So, around two-thirds pushed off, clipped in and rode out, while the second group waited to allow us to get clear, before following on.
I slotted in alongside Rab Dee as the Prof and De Uitheems Bloem led us out, frequently checking that the pace was ok for everyone. At one point, the Prof called back and asked what speed he should set, but typically half a dozen people suggested half a dozen different answers, none of which were particularly helpful, or remotely sensible.
Because I’m a smart arse, I wanted precisely 16.37mph, while Rab Dee wanted us to try and achieve constant angular acceleration. Not getting a reasonable response, the pair just decided to stick to their own pace, which worked for a while, although as the ride progressed their enthusiasm began to get the better of them and they ultimately slipped the leash.
With the bridge leading up to the Cheese Farm temporarily closed, we looped east instead of west and I found myself riding next to Kermit, who’s not from around these parts, so obviously knew far more about local history and the countryside’s assorted attractions than I did. He even engaged his best tourism guide persona to point out the Cale Cross monument as we rode past, transported stone by stone from its original site on the Quayside. It’s now a feature of the Blagdon Hall Estate along with an interesting, if eclectic mix of local art and history that, according to Kermit is open to the great unwashed public “about one day every other year.”
I caught up with Taffy Steve, who confessed to being as giddy as a kid at Christmas at the thought of a ride where numbers were manageable and speed and distance weren’t dictated solely by the weakest. He even admitted to being up extra-early, so brim-full of anticipation to get started that he couldn’t sleep any longer. And so far? So far, it had all gone perfectly well and he was in acute danger of actually enjoying the ride.
We were soon dropping down to the River Wansbeck, but again our route nudged a little east instead of west, to miss the dubious pleasure of the Mur De Mitford climb, skirting around the edge of Morpeth before climbing inland again.
Here the enthusiasm of the Prof and De Uitheems Bloem would get the better of them and they started riding off the front, before taking the wrong turn, or looping back to find us again. I wondered if we weren’t witnessing a movement for Dutch independence, or a “Hexit” if you will, while G-Dawg suggested it was just like taking a couple of loopy young Labradors out for a walk; they’d enthusiastically bound on ahead, only to panic when you were out of sight and come lolloping back briefly, before haring off yet again.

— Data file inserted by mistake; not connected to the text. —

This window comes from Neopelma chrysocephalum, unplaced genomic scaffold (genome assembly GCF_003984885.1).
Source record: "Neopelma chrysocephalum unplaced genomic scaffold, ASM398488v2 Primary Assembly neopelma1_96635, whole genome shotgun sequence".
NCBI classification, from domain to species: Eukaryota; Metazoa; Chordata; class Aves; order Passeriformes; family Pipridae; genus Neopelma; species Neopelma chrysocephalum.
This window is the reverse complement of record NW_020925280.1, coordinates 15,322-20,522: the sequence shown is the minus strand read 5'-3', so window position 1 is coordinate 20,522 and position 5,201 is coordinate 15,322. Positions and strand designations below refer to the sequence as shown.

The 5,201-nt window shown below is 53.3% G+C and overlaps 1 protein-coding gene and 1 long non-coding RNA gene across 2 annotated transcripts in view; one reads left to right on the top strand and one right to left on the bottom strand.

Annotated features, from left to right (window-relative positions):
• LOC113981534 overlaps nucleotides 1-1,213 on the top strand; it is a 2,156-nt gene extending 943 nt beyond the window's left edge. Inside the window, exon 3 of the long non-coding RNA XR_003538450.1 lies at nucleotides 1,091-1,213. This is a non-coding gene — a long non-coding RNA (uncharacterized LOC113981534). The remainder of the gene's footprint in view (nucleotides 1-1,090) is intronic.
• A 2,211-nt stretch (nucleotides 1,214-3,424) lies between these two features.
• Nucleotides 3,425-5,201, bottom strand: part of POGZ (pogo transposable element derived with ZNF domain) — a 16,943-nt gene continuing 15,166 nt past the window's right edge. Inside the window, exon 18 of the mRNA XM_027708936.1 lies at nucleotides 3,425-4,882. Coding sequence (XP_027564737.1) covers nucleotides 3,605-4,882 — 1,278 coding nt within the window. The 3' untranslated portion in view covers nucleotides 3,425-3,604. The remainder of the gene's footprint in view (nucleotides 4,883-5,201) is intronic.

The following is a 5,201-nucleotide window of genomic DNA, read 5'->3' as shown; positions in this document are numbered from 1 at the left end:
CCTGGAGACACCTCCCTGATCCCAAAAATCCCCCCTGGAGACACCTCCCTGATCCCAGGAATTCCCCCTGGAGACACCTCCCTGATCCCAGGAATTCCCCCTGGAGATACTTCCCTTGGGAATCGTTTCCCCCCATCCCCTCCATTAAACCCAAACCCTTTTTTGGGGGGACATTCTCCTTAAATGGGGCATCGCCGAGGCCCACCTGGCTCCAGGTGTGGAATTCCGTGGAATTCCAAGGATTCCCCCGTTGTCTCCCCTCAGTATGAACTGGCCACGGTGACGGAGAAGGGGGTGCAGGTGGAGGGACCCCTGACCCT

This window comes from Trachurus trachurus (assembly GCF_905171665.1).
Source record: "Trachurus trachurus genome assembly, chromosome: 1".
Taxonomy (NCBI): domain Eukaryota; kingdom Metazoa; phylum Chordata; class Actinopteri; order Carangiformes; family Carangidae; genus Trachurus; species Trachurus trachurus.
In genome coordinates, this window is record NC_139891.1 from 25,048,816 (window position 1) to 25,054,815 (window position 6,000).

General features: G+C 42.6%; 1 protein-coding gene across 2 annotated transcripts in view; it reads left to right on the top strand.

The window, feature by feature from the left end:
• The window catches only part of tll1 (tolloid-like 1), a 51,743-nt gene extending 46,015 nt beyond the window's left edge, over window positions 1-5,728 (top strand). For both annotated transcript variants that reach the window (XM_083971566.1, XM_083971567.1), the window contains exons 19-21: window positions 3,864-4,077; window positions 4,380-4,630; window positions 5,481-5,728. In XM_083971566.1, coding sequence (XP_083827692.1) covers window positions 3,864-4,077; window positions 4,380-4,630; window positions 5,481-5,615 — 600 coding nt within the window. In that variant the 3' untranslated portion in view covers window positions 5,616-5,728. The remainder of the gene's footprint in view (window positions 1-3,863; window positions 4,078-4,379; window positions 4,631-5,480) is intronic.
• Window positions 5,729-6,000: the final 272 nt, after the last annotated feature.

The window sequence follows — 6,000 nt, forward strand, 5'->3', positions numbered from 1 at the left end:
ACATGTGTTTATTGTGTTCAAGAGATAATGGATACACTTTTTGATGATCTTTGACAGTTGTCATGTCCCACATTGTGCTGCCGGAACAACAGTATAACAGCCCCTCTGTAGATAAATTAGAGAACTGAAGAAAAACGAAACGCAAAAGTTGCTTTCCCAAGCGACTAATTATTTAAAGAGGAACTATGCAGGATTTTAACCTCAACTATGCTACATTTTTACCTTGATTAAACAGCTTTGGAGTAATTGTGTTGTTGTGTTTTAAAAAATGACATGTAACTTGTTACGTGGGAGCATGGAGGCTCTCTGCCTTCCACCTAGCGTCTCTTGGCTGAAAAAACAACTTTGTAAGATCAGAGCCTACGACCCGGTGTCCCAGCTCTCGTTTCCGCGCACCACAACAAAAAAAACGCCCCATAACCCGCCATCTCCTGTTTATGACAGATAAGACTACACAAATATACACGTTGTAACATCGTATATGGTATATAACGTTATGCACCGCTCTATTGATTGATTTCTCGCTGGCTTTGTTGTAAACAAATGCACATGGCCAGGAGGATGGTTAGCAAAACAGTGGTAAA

(Their habit of riding up the inside of cars stopped by traffic lights and then holding up the traffic when the lights changed was much less endearing though, and probably not a great way of fostering mutual respect and understanding with other road users.)
After all the shouted warnings of pots, ice, water, mud and gravel that had become such a staple of our winter rides, it was refreshing for a change to hear the warning cry of “squirrel” – what better indication could there be that the weather is at last improving.
We stopped to regroup and outline route options for the rest of the ride, G-Dawg in particular looking to check that Sneaky Pete was ok and knew what was coming up. He then spent a good two minutes scanning all the assembled faces looking for Sneaky Pete, who just happened to be camped two feet in front of G-Dawg, hiding in plain sight directly under his nose. That kind of stealthy anonymity and ability to blend in must be an absolute boon to someone of Sneaky Pete’s sneaky proclivities.
The stop also revealed that the Goose was well and truly cooked and he took the opportunity to finally pack and stow his jacket as, all across the group, zips were inched down and gloves and arm warmers abandoned.
Route options aired and outlined and splinter groups agreed, we set off, climbing the Trench and then began the long, hard and hated haul up Rothley Crossroads. A pause to regroup again and then we set off – all fractured and strung out at high speed, as if the scent of coffee was already hanging in the air.
At one point, I cut a corner, picking up a few quick bike lengths, but finding a car approaching head on, if still some distance off. A quick twitch and I was back into the right lane and slipped easily past.
I can honestly say that the incident didn’t even register as noteworthy, there was no panic, no sudden surge of adrenaline and I never felt even remotely endangered. Everyone around me thought it had been a “close call” though, which I found a bit more disturbing than the actual incident.
We approached Middleton Bank at high speed and, as the climb began, I just had time to acknowledge a flash of black and green as the Monkey Butler Boy whipped past downhill with his new training compadres.
I hit the steepest ramp of the climb and, in an instant, all the strength just drained from my legs, like one of those jointed toys held up by elastic that collapse when you push a button on the base. Someone had just cut my elastic and I was going nowhere fast.
I ground on upwards, managing to just about hold onto Taffy Steve’s wheel over the top – and then we started to chase down the front group.